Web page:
A Brief History of Onassis Stegi in Athens
What is Onassis Stegi?
Cultural foundation opened in 2010 that’s named after 20th-century shipping magnate Aristotle Onassis.
Onassis Stegi History
There’s a standoff underway on the mighty Syngrou Avenue. The egos of two titans of industry are still locked in fierce competition; even though both men died before the end of the 20th century. In life, the rivalry between Greek shipowners Aristotle Onassis and Stavros Niarchos played out across the world’s oceans, among some of the biggest shipping fleets in history. In death, the pair’s memorial foundations and cultural centres now vie for prestige and influence from opposite ends of Syngrou; the eight-lane behemoth that runs from the coast in Palaio Faliro to the city centre.
The opulent Onassis Stegi opened in 2010, envisioned as a place to bring together contemporary culture and science – a bridge between Athens and cutting-edge thinkers and creators from around the world. French architectural practice Architecture Studio won the Onassis Foundation’s international design competition and created a striking glass cube, encased in white marble bands which allow Attic sunlight to flow through, painting the interior in a constantly changing canvas of colour and shadow. At night, the artificial light flows out from the interior, through the glass and marble, to create a glowing beacon of culture on Syngrou. The state-of-the-art complex hosts theatrical and musical productions, film screenings, art and digital shows, lectures and discussions, and more.
Aristotle Onassis was born in 1906 in Smyrna, which is now Izmir, Turkey but was then part of the Ottoman Empire and home to a significant Greek population. After the Great Fire of 1922, he moved to Argentina and amassed a fortune in the tobacco trade which he used to establish himself as one of the world’s most powerful shipowners. Besides ships, Onassis founded Olympic Airlines and acquired an international property portfolio, including his own private island, Skorpios.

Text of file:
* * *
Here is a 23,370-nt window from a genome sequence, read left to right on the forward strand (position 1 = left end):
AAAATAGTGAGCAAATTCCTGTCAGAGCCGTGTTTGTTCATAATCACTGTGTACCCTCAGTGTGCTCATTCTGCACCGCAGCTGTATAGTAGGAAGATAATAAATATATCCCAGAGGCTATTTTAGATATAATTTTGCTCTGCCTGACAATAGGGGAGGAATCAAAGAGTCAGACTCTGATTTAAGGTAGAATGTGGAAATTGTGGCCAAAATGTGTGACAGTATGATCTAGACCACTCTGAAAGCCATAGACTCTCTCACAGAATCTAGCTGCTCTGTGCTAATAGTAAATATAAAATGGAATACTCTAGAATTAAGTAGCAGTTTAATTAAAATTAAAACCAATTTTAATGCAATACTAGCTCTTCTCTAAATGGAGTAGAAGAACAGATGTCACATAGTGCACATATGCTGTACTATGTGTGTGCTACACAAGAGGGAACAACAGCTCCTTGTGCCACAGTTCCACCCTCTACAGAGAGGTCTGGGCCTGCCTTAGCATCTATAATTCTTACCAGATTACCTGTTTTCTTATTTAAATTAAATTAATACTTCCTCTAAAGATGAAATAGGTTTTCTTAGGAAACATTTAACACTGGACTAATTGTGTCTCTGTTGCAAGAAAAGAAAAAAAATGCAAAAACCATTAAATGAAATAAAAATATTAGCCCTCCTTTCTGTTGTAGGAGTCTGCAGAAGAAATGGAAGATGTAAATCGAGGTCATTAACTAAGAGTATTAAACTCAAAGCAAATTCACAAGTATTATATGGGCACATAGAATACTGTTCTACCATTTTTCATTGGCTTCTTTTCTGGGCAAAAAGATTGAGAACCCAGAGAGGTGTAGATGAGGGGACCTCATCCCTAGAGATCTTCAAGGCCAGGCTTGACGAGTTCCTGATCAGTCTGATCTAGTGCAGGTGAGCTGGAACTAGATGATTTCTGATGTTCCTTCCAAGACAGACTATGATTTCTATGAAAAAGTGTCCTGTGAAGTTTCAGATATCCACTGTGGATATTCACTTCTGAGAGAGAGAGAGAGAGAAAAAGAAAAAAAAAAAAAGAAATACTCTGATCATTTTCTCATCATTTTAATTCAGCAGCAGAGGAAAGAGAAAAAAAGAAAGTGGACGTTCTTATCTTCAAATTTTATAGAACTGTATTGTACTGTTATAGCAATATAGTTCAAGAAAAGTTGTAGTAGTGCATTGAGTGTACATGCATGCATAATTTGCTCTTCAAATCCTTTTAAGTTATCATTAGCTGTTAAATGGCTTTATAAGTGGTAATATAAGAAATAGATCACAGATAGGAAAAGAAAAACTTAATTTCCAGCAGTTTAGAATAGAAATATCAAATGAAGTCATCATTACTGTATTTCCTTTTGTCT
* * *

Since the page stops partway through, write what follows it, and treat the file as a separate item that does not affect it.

Stavros Niarchos was born three years after Onassis, in Athens in 1909, and built his shipping empire off the back of his family’s grain business. As innovative and disruptive shipowners with huge fleets at their command, Niarchos and Onassis soon found themselves in competition with one another – but things all got very personal when they both chose to marry daughters of another shipping tycoon, Stavros Livanos.
There are rumours that Niarchos took a fancy to Athina (known as Tina), Livanos’ youngest daughter. But it was Onassis who married Tina in 1946 and the couple had two children, Alexander and Christina. Niarchos then married Livanos’ oldest daughter Eugenia a year later, in 1947 and they had three sons and one daughter.
After Onassis’ affair with legendary opera singer Maria Callas became public, Tina divorced him in 1960. A decade later, Niarchos’ wife Eugenia died from an overdose of barbiturates. Prosecutors probed if Niarchos had played a role but he was eventually cleared. He went on to marry Tina just a year and a half later, which might suggest there was truth to those earlier rumours, after all.
By this point, the relationship between Onassis and Niarchos was toxic. In 1973, Onassis’ son Alexander died following a plane crash. Devastated by his son’s death, Onassis wrote a will which apportioned 45% of his vast estate to a charitable foundation in memory of his son, the Alexander S. Onassis Public Benefit Foundation – the same foundation that built and runs Onassis Stegi today. Onassis, a broken man, died only two years after his son, in 1975.
Before his death, Onassis amassed the world's largest privately-owned shipping fleet – an achievement never matched by Niarchos. Perhaps that explains why, after Niarchos’ death in 1996, his own charitable foundation felt it had to go one better: the enormous Renzo Piano-designed Stavros Niarchos Foundation Cultural Centre which opened in 2016 was the biggest ever donation to the Greek state.
Yet, while the events at the Niarchos foundation are designed to have mass appeal, being more careful, conservative and family-friendly, Onassis Stegi’s shows and events always aim to rock the boat. The programme is more challenging, controversial and, at times, provocative, such as art exhibitions exploring the forefront of artificial intelligence technology, funding the Queer Archive Festival or spearheading the I’m Positive campaign, which aims to distil the prejudice and ignorance around people with HIV. Onassis’ cultural legacy is not just confined within the striking marble walls of Stegi: look out for posters on windows and walls across the city, advertising cultural events and initiatives that take up temporary homes in buildings, parks and other public spaces across the city.
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